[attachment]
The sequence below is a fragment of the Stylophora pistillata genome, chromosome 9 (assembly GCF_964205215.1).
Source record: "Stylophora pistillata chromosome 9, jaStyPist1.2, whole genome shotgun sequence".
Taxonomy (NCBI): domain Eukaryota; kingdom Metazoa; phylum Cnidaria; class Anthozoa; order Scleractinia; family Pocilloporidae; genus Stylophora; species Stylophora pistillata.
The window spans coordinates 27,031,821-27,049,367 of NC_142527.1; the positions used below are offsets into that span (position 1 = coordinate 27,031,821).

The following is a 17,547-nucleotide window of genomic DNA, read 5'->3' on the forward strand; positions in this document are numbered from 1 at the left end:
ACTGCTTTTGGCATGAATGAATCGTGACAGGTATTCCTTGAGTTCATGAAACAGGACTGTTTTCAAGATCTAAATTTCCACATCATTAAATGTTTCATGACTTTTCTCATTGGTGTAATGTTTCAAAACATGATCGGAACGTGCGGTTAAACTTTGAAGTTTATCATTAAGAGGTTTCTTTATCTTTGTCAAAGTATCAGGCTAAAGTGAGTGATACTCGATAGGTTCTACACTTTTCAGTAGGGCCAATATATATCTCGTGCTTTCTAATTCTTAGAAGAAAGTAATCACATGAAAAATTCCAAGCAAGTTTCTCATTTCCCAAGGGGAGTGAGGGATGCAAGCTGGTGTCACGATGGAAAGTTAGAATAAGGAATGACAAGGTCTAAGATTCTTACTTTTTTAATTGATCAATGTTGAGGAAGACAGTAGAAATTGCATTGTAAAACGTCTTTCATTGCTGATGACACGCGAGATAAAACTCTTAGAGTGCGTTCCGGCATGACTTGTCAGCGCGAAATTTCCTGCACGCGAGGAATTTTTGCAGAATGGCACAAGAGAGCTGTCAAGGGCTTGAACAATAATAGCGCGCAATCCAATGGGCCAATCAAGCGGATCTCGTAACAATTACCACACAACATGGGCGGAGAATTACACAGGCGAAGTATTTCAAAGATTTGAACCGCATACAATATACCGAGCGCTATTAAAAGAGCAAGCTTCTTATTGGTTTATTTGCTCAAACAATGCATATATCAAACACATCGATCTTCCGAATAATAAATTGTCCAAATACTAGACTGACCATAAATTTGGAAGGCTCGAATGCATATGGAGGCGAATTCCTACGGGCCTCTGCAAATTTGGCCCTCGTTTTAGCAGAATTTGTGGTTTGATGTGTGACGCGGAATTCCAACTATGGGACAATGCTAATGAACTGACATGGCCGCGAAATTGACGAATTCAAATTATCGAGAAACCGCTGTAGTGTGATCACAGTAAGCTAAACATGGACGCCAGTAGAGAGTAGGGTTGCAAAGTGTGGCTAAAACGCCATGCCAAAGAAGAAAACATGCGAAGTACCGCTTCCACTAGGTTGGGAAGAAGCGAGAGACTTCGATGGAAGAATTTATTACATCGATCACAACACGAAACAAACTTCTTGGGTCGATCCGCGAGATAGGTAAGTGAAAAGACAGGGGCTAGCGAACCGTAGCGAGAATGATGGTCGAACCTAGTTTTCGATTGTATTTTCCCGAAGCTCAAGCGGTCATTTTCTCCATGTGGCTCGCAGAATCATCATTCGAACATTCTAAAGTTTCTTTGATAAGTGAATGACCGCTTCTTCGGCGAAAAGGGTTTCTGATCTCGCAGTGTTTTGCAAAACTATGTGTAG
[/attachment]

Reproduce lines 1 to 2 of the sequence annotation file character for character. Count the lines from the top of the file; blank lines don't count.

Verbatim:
The sequence below is a fragment of the Stylophora pistillata genome, chromosome 9 (assembly GCF_964205215.1).
Source record: "Stylophora pistillata chromosome 9, jaStyPist1.2, whole genome shotgun sequence".